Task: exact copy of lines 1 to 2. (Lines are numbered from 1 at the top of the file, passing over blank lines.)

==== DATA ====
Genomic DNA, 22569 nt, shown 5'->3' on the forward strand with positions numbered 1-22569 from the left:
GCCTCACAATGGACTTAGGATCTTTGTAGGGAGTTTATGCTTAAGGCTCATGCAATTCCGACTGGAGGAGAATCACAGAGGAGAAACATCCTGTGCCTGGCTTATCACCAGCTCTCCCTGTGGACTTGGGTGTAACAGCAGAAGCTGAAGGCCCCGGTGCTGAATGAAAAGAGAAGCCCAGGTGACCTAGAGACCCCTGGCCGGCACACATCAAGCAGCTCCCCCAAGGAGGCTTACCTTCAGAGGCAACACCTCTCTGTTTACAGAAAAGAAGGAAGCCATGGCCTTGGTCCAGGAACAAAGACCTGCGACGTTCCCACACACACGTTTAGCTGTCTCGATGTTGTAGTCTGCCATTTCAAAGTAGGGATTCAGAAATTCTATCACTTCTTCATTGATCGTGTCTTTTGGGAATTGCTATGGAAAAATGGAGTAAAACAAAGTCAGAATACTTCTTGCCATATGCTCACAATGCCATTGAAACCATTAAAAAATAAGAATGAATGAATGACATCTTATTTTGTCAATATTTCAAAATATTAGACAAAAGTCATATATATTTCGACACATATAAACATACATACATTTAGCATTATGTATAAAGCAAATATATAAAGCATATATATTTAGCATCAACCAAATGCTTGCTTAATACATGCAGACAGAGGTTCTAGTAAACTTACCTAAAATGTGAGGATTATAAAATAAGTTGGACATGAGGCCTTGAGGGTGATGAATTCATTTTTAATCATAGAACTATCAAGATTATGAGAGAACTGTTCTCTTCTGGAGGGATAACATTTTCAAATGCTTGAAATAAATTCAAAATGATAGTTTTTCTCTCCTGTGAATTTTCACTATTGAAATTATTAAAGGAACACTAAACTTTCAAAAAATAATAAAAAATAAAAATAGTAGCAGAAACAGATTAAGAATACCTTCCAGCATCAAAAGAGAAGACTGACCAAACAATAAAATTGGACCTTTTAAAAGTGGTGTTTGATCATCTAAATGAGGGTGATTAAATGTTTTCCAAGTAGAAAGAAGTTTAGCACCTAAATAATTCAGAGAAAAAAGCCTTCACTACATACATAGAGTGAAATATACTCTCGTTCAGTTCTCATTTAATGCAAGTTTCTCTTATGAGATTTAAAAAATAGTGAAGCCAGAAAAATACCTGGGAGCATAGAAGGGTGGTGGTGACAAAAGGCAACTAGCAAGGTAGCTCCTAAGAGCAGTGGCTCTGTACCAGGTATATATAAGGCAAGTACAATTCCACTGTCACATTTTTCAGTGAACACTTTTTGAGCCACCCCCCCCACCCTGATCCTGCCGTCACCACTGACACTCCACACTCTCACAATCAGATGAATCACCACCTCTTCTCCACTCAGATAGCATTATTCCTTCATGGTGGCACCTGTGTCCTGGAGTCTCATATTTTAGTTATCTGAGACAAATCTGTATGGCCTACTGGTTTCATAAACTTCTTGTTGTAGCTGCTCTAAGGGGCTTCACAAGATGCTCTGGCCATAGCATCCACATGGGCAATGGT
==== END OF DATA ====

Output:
Genomic DNA, 22569 nt, shown 5'->3' on the forward strand with positions numbered 1-22569 from the left:
GCCTCACAATGGACTTAGGATCTTTGTAGGGAGTTTATGCTTAAGGCTCATGCAATTCCGACTGGAGGAGAATCACAGAGGAGAAACATCCTGTGCCTGGCTTATCACCAGCTCTCCCTGTGGACTTGGGTGTAACAGCAGAAGCTGAAGGCCCCGGTGCTGAATGAAAAGAGAAGCCCAGGTGACCTAGAGACCCCTGGCCGGCACACATCAAGCAGCTCCCCCAAGGAGGCTTACCTTCAGAGGCAACACCTCTCTGTTTACAGAAAAGAAGGAAGCCATGGCCTTGGTCCAGGAACAAAGACCTGCGACGTTCCCACACACACGTTTAGCTGTCTCGATGTTGTAGTCTGCCATTTCAAAGTAGGGATTCAGAAATTCTATCACTTCTTCATTGATCGTGTCTTTTGGGAATTGCTATGGAAAAATGGAGTAAAACAAAGTCAGAATACTTCTTGCCATATGCTCACAATGCCATTGAAACCATTAAAAAATAAGAATGAATGAATGACATCTTATTTTGTCAATATTTCAAAATATTAGACAAAAGTCATATATATTTCGACACATATAAACATACATACATTTAGCATTATGTATAAAGCAAATATATAAAGCATATATATTTAGCATCAACCAAATGCTTGCTTAATACATGCAGACAGAGGTTCTAGTAAACTTACCTAAAATGTGAGGATTATAAAATAAGTTGGACATGAGGCCTTGAGGGTGATGAATTCATTTTTAATCATAGAACTATCAAGATTATGAGAGAACTGTTCTCTTCTGGAGGGATAACATTTTCAAATGCTTGAAATAAATTCAAAATGATAGTTTTTCTCTCCTGTGAATTTTCACTATTGAAATTATTAAAGGAACACTAAACTTTCAAAAAATAATAAAAAATAAAAATAGTAGCAGAAACAGATTAAGAATACCTTCCAGCATCAAAAGAGAAGACTGACCAAACAATAAAATTGGACCTTTTAAAAGTGGTGTTTGATCATCTAAATGAGGGTGATTAAATGTTTTCCAAGTAGAAAGAAGTTTAGCACCTAAATAATTCAGAGAAAAAAGCCTTCACTACATACATAGAGTGAAATATACTCTCGTTCAGTTCTCATTTAATGCAAGTTTCTCTTATGAGATTTAAAAAATAGTGAAGCCAGAAAAATACCTGGGAGCATAGAAGGGTGGTGGTGACAAAAGGCAACTAGCAAGGTAGCTCCTAAGAGCAGTGGCTCTGTACCAGGTATATATAAGGCAAGTACAATTCCACTGTCACATTTTTCAGTGAACACTTTTTGAGCCACCCCCCCCACCCTGATCCTGCCGTCACCACTGACACTCCACACTCTCACAATCAGATGAATCACCACCTCTTCTCCACTCAGATAGCATTATTCCTTCATGGTGGCACCTGTGTCCTGGAGTCTCATATTTTAGTTATCTGAGACAAATCTGTATGGCCTACTGGTTTCATAAACTTCTTGTTGTAGCTGCTCTAAGGGGCTTCACAAGATGCTCTGGCCATAGCATCCACATGGGCAATGGT